7 Dreadful Marketing Mistakes to Avoid in 2018
Free Book Preview No BS Guide to Direct Response Social Media Marketing
The marketing landscape is more diverse than ever before, with marketing strategies spanning multiple channels. To stay relevant, you must conduct marketing audits from time to time. With so many tasks to execute, you might be walking a fine line and making a few (or several) blunders.
At Betaout, we've learned that these mistakes can cost you time and money you don't have to waste. Avoid these missteps to help keep your marketing strategy in sync with your brand evolution.
1. Not taking the leap from personalization to individualization.
Everybody's talking about personalization, but marketers still struggle to create meaningful customer experiences. The question isn't whether you're personalizing your messages -- everyone is, to some extent. Answer these pressing questions instead:
- Are you still doing mass-level personalization by simply inserting your customers' first names?
- Are you taking individualized insights into account?
Recent research reveals that only 6 percent of marketers worldwide report having a single customer view across online and offline channels. If you don’t fall in this narrow bracket (and the odds are slim, really), your marketing isn't targeted enough.
2. Not following the cardinal 80/20 rule.
You’ve no doubt heard the 80/20 rule, also known as the Pareto Principle: 80 percent of the effect comes from 20 percent of the causes. But are you using it in your marketing?
Whether your focus is on content marketing, social-media marketing or email marketing, 80 percent of your effort should be spent providing value to your audience. That leaves 20 percent of your effort for promotional activity. This keeps your audience engaged and builds a long-term relationship.
Brand-oriented messages fizzle. Customer-oriented ones will help you sizzle.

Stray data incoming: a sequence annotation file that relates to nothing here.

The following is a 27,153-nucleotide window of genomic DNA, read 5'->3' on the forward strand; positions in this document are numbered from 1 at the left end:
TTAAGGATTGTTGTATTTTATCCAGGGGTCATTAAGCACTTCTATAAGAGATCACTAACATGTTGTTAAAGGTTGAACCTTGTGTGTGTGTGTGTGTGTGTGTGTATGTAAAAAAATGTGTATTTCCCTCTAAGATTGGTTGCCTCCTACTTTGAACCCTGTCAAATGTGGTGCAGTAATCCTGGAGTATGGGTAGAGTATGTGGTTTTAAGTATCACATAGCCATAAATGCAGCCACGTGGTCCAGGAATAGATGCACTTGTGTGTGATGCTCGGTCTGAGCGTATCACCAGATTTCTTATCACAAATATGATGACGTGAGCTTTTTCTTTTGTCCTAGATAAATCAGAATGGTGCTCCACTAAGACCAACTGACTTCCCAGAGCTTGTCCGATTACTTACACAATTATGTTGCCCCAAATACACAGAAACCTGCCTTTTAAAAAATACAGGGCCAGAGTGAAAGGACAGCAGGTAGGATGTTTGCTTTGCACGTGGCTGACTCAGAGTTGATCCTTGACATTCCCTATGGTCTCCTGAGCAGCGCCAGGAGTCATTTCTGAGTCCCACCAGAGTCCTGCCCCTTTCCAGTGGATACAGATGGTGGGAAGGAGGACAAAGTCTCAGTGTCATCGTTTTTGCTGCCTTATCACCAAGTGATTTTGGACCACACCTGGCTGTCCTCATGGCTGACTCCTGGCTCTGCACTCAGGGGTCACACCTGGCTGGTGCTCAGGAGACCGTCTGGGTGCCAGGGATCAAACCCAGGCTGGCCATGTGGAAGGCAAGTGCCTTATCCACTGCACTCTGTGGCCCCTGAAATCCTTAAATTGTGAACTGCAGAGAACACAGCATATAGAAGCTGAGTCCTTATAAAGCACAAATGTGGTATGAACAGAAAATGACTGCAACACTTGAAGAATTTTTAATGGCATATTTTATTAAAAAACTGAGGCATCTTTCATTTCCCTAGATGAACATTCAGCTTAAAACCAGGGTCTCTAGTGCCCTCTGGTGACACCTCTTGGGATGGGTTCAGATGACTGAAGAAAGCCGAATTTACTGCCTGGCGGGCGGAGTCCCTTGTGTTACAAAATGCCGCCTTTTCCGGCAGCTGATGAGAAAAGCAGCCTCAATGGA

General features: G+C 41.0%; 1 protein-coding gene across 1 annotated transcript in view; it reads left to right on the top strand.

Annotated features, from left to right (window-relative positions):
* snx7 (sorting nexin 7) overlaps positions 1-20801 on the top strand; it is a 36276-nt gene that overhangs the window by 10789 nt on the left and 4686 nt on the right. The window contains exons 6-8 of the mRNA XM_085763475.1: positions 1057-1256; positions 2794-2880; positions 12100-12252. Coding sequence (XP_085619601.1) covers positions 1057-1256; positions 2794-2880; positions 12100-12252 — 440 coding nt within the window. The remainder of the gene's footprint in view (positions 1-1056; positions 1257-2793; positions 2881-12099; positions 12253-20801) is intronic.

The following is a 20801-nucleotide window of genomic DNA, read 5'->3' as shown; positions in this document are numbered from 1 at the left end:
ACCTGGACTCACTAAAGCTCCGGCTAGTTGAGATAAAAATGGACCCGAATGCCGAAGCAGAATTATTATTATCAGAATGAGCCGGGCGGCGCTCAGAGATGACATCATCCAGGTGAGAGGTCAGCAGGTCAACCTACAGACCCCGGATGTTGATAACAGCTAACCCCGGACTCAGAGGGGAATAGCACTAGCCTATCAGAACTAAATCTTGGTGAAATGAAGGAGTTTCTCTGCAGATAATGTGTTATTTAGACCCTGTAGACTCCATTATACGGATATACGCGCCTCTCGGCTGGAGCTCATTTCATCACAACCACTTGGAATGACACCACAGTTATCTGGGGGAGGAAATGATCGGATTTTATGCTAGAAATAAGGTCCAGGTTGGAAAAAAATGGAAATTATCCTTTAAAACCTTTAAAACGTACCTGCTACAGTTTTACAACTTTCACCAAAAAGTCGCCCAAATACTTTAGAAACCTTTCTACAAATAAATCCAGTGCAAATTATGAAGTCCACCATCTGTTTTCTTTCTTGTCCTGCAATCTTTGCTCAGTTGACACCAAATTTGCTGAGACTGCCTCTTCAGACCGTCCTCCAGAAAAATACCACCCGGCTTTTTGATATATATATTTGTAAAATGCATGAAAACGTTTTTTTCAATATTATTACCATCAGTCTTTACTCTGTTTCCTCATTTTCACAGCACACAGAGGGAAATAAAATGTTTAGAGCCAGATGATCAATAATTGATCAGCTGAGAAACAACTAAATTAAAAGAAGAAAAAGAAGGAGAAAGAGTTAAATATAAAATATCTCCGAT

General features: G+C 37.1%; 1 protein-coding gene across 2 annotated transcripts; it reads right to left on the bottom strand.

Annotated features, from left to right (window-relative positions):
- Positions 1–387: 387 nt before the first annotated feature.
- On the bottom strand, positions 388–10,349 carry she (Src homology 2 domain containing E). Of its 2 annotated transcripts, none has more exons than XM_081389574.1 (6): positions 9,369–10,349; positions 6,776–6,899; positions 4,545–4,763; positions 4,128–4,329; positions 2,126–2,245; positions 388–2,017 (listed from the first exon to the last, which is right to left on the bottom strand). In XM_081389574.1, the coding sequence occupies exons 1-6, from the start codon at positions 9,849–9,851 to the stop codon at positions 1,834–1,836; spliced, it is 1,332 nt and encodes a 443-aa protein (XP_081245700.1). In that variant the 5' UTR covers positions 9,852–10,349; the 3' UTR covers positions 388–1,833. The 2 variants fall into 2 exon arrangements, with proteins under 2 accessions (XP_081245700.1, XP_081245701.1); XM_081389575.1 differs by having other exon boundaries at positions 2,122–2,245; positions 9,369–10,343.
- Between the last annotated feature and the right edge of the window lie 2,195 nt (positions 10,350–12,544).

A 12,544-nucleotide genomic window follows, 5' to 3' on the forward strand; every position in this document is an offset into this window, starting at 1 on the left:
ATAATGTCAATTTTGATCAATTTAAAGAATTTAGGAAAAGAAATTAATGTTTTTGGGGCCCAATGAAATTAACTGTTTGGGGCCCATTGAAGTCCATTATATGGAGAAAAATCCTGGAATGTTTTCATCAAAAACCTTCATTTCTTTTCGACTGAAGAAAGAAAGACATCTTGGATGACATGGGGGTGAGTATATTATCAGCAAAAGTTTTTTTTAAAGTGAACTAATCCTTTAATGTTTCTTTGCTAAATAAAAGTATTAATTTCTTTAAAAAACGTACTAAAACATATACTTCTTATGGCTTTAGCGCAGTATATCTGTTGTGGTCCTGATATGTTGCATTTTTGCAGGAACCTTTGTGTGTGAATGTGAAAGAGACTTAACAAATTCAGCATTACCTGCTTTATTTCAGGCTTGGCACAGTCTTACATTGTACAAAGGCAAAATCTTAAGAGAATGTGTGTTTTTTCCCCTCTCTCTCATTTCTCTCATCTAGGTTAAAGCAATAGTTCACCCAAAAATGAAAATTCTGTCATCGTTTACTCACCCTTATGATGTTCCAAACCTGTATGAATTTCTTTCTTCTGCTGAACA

3. Ignoring retention marketing.
Retention marketing should be the backbone of your marketing strategy. Why? Two reasons: It's easier to sell to someone you've built a relationship with, and it's more profitable to sell to your existing customers.
Need some convincing? Check out these stats:
- The probability of selling to an existing customer is 60 to 70 percent. The probability of selling to a new prospect is somewhere in the 5 to 20 percent range.
- Acquiring a new customer costs six to seven times what you'll spend to retain an existing one.
Once someone becomes your customer, make sure you don’t stop marketing to him or her. Customer loyalty is hard to come by nowadays. It all boils down to creating value so they'll remain customers for life.
4. Not documenting your content-marketing strategy.
Content marketing currently is your best bet to rise above the noise. No wonder it's employed by 94 percent of small businesses, 93 percent of business-to-business (B2B) companies and 77 percent of business-to-consumer (B2C) organizations. Now, contrast that with the markedly smaller proportions of groups with a written content-marketing plan: 37 percent of B2B marketers and 40 percent of B2C marketers.
Document your content-marketing strategy before you start creating stories and other materials around your brand. It will make content creation and distribution not only easier but more effective, too.
5. Ignoring new channels and platforms.
The most successful companies do what they can to leverage every marketing channel. They don’t just stick with the same old channels and strategies. According to a Harvard Business School study, retailers that took advantage of multiple channels were more profitable than those employing only a single channel.
The digital world constantly is evolving. Adopting the relevant, emerging marketing channels is paramount to connect with your audiences.
6. Using email as a promotional tool.
There was an era in email marketing when emails were used solely for promotional purposes. Modern professionals know email marketing plays a critical role in building trust-based relationships to engage, convert and retain customers. Neglecting these responsibilities can have serious repercussions for any online business. If you want your email marketing to be a success, you need to accept a major mindset shift: Use email as an engagement tool, not a promotional one.
7. Not spending time crafting your message.
This is the single-biggest mistake marketers make. They simply don't pay enough attention to crafting the message before they push it out to an audience.
Carefully think through what you want your customer or potential client to believe. Whether you're writing a blog post, composing an email, writing a Facebook status update or creating popup copy, every word you write should convey your message clearly and convincingly.
When it comes to marketing, it’s not just channel that matters: it’s also the message.
The future of marketing will be highly complex, and it will reward only those who can provide meaningful experiences to customers. If you want to succeed in the digital age, you've got to get the customer experience right.